Andy Flower, the former Zimbabwe captain and current England team director, has spoken openly about his black armband protest at the 2003 World Cup to mark 10 years since he and Henry Olonga stood against "the death of democracy" in Zimbabwe.
Flower reflected on the events of February 10, 2003, in Harare, when Zimbabwe played Namibia, in a BBC Radio 5 Live programme and spoke in detail for the first time about what prompted him to don the armband. He said that "given the same circumstances," he would "without a doubt," do it again.
During one of Zimbabwe's worst periods of oppression in the early 2000s, a friend of Flower's, Nigel Huff, took him to see the devastation on his farm caused by land reform. He also told Flower the national cricket team had a "moral obligation not to go about business as usual during the World Cup but to tell the world what was going on in Zimbabwe."
Flower approached Olonga for two reasons. He thought Olonga would have "the courage of his convictions to take a stand," and wanted to have two people of different races making the same protest. "I also thought the fact that it would be one white Zimbabwean and one black one operating together gave the message the most eloquent balance," Flower said.
Together with David Coltart, then a human rights lawyer and now the country's minister of sports, education, arts and culture, the idea of armbands was conceived. Nobody in the team or elsewhere knew what Flower and Olonga were going to do until the morning of their opening match against Namibia.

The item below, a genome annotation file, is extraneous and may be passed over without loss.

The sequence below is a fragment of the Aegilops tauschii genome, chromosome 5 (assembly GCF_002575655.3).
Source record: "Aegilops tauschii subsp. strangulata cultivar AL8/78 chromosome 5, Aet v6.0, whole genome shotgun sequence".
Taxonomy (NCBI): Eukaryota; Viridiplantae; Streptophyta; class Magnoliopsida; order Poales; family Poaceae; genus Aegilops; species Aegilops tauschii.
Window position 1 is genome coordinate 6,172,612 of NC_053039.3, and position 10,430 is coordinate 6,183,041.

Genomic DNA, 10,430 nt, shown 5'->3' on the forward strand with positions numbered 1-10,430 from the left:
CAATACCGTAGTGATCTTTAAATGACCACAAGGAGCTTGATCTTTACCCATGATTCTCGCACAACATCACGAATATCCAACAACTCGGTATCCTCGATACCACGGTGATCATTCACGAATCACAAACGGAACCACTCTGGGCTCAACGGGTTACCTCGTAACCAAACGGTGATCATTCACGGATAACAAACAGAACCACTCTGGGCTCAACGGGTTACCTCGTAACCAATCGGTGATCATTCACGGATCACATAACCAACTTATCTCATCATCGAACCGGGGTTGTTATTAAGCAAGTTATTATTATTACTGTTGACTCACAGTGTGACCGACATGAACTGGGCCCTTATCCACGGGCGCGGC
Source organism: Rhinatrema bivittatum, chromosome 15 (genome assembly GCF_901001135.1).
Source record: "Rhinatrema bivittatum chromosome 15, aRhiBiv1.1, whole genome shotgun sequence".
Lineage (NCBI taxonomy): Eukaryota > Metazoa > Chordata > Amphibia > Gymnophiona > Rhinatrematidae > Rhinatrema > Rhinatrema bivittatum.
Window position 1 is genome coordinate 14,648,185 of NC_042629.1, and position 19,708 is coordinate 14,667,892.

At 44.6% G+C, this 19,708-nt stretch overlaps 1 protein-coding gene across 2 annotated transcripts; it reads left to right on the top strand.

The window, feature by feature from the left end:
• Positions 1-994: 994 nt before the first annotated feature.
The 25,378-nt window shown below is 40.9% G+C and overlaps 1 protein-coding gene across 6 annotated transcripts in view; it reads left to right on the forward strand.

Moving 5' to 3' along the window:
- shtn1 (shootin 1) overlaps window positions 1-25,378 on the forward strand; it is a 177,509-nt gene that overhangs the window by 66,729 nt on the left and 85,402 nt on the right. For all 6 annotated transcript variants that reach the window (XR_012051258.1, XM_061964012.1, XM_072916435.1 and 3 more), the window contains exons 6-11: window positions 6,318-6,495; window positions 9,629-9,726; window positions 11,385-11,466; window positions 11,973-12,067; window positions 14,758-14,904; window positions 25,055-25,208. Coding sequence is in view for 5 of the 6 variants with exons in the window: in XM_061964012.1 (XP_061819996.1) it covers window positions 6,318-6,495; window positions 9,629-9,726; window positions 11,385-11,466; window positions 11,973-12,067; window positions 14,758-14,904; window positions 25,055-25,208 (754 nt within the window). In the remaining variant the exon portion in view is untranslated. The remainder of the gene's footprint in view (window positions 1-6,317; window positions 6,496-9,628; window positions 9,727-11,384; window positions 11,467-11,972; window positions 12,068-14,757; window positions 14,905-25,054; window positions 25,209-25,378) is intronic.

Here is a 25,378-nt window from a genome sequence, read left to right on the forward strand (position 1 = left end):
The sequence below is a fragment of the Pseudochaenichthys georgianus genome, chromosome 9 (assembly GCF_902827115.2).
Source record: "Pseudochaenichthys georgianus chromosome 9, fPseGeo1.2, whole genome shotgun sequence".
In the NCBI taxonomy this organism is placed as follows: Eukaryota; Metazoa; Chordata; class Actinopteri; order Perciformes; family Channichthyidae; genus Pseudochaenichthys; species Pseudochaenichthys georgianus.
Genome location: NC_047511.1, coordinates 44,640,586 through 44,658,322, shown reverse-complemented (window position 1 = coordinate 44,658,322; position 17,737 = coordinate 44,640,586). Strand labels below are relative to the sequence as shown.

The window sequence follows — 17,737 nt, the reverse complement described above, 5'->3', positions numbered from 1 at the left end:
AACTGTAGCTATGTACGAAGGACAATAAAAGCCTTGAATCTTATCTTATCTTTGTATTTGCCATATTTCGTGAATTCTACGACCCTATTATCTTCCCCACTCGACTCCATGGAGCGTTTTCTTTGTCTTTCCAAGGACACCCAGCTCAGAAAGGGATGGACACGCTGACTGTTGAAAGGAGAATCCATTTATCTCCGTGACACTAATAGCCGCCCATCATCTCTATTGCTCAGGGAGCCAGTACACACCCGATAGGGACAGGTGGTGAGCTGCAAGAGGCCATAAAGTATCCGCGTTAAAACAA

Before play, a statement was handed to the media containing details of the symbolism in their gesture. It contained an explanation: "Although we are just professional cricketers, we do have a conscience and feelings. We believe that if we remain silent that will be taken as a sign that either we do not care or we condone what is happening in Zimbabwe. We believe that it is important to stand up for what is right.
"In doing so we are making a silent plea to those responsible to stop the abuse of human rights in Zimbabwe."
A copy of the statement is framed and hangs in Flower's study where he occasionally re-reads it. "I love the way it was written - the meaning in some of those sentences is very sad because it is a reminder of what was happening in that country at that time and some of the people who went through agony and lost their lives," he said.
During his interview with Alison Mitchell, she asked him to read it aloud and he did. She recalled that he "struggled to keep his voice from cracking," and "the emotion was evident in his eyes."
Although Flower said he knew his international career would end and he would have to leave Zimbabwe, Olonga thought his life would go on in his homeland. "I had in my own naivety thought I could carry on in Zimbabwe - maybe my career would come to an end but I could still live there. But that all changed when I got death threats two or three weeks after the World Cup. I realised the game was up," Olonga said.
Olonga now lives in England where he works as a singer and public speaker. He would like to return to Zimbabwe with his wife and two daughters but would "need some guarantees that people who wanted to harm me a few years ago do not still want to harm me," he said.
Flower would also like to return and hopes to go back to a better place. "We can't all change the world, but if we all do little things along the way and make the most powerful decisions we can then I think we can bring about change," he said.
Andy's brother, Grant, is the current Zimbabwe's batting coach so the family connection with the national team remains. However, Grant he will not travel to West Indies on the forthcoming tour because of what ZC termed a "technical change" to their structure.